Last week we heard yet another story of a construction worker death on a jobsite in NYC. I know, I typically go on and on about firestop and passive fire protection. If you have been following me for a while, you also know I love to tell a story, so today I have two for you and I hope they make you think about safety on your project, regardless of your job title.
I was working on a massive project and in one of the regular meetings someone from the safety department gave a talk about safety. No big surprise there. He asked everyone who worked in safety to raise their hand. I didn’t raise my hand because I was an engineer, not a safety person. He asked everyone to look around the room…THEN HE LET US HAVE IT. He explained every single one of us needed to have raised their hand. EVERY one of us was responsible for safety. We were all responsible to check that holes are covered, that railings are secure and that other people are tied off and a list of other things. Then, in our own smaller team meeting, my boss reiterated the importance of this and required that everyone of us write up a safety report at least once a week. Even if the report said that we checked a bunch of things and found no issues. I still do that, even when it is not a formal requirement, it is no less important.
Later on a different project, we had just gotten out of a safety lunch. This was supposed to be a celebration of X number of days on the job with no recordable accidents. It was a grand BBQ and everyone got T-shirts. Before I take this story any further, if you have not met me you should know I am a short, skinny, chick with long brown hair and I remind most people of their kid sister or something similar. I used to teach kindergarten, so I have a sugary sweet side and a firm, Momma bear tone that I reserve for special needed occasions.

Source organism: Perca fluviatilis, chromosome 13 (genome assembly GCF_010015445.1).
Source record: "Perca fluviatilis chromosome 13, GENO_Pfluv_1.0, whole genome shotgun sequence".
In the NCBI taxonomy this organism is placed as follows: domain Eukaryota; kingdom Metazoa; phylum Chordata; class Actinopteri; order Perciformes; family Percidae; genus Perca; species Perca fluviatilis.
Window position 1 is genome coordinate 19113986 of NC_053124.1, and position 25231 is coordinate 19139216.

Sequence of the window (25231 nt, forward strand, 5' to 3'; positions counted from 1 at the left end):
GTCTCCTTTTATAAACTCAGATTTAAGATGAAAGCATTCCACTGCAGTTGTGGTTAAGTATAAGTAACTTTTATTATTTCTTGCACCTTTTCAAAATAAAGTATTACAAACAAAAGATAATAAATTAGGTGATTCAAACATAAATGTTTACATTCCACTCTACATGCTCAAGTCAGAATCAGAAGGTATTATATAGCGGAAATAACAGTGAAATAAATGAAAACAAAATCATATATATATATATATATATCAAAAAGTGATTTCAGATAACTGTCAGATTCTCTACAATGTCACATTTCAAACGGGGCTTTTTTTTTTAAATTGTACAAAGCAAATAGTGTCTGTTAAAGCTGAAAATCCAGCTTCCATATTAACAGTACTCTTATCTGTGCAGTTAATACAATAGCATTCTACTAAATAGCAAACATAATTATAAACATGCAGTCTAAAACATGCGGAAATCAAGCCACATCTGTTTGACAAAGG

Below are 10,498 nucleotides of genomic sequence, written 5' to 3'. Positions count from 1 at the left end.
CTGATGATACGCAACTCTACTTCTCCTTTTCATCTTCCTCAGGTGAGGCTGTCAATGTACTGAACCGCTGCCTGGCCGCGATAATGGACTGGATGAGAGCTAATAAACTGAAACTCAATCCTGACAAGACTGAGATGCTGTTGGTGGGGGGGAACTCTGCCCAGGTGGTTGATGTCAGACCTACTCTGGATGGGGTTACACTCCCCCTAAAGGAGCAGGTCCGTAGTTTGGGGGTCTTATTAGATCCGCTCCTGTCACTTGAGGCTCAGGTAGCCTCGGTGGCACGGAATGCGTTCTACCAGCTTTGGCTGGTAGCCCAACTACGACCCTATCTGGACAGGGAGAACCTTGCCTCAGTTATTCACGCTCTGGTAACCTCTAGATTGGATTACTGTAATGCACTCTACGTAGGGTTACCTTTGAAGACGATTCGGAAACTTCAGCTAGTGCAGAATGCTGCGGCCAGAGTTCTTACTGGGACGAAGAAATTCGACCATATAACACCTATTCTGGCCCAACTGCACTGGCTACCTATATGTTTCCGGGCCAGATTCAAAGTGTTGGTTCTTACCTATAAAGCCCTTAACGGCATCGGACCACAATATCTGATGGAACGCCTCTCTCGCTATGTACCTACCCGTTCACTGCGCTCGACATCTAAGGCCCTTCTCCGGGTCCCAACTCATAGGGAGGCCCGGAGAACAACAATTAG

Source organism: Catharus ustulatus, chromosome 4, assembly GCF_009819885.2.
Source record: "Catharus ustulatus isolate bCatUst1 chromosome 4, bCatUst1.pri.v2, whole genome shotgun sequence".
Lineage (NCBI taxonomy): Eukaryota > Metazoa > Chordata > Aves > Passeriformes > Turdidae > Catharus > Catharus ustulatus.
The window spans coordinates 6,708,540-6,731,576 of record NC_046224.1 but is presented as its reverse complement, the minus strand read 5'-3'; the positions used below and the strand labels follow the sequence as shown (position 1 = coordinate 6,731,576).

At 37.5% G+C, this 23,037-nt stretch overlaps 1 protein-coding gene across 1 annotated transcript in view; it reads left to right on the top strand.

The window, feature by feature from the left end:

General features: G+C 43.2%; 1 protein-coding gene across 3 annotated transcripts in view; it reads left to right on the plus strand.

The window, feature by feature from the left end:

So, after I left the Safety Lunch, I noticed a guy in a lift, sporting his new safety shirt but NOT HIS HARNESS. I hollered up and him with a flirty voice but quite enough that he could not hear me well over all the noise. So he lowered the lift with a big ole smile on his face and said, “What, sorry I couldn’t hear you.” I asked him if he went to the BBQ and we talked about what a great spread it was and oh look the new shirt. I asked him why they had the BBQ in the first place and he went on to explain that they do that on projects to celebrate a good safety record. We talked about how it really made him feel appreciated and on and on. (Guy’s be careful when someone asks you an obvious question, they may be setting you up.) Then, I asked him for his Mother’s phone number. He smiled quickly when he heard the request for the phone number, then when it sank in that I didn’t ask for HIS number, a look of confusion spread over his face. Out came the Momma bear voice as I told him, I didn’t know how to get it through to him. He has clearly sat in innumerable safety meetings. He JUST LEFT a safety lunch and climbs into a rig, leaves his harness on the floor and starts to get to work. I wanted his mothers phone number, so I could call her and ask for her help. Maybe she could get through to him and remind him to be safe on the project . Maybe she could succeed where the rest of us have failed. He hung his head, grabbed his harness and started to put it on. Before he climbed into the rig again I told him, I don’t care about the safety numbers. I care about the actual safety of the actual people of the project. About a month later I saw the guy again. Again, he was in his rig. This time however he was tied off. I was happy to be able to shout up at him nice and loud (so he could hear me this time), “Good to see you tied off Joe. “
If you work in construction, please do not sit idly by if you see a safety violation.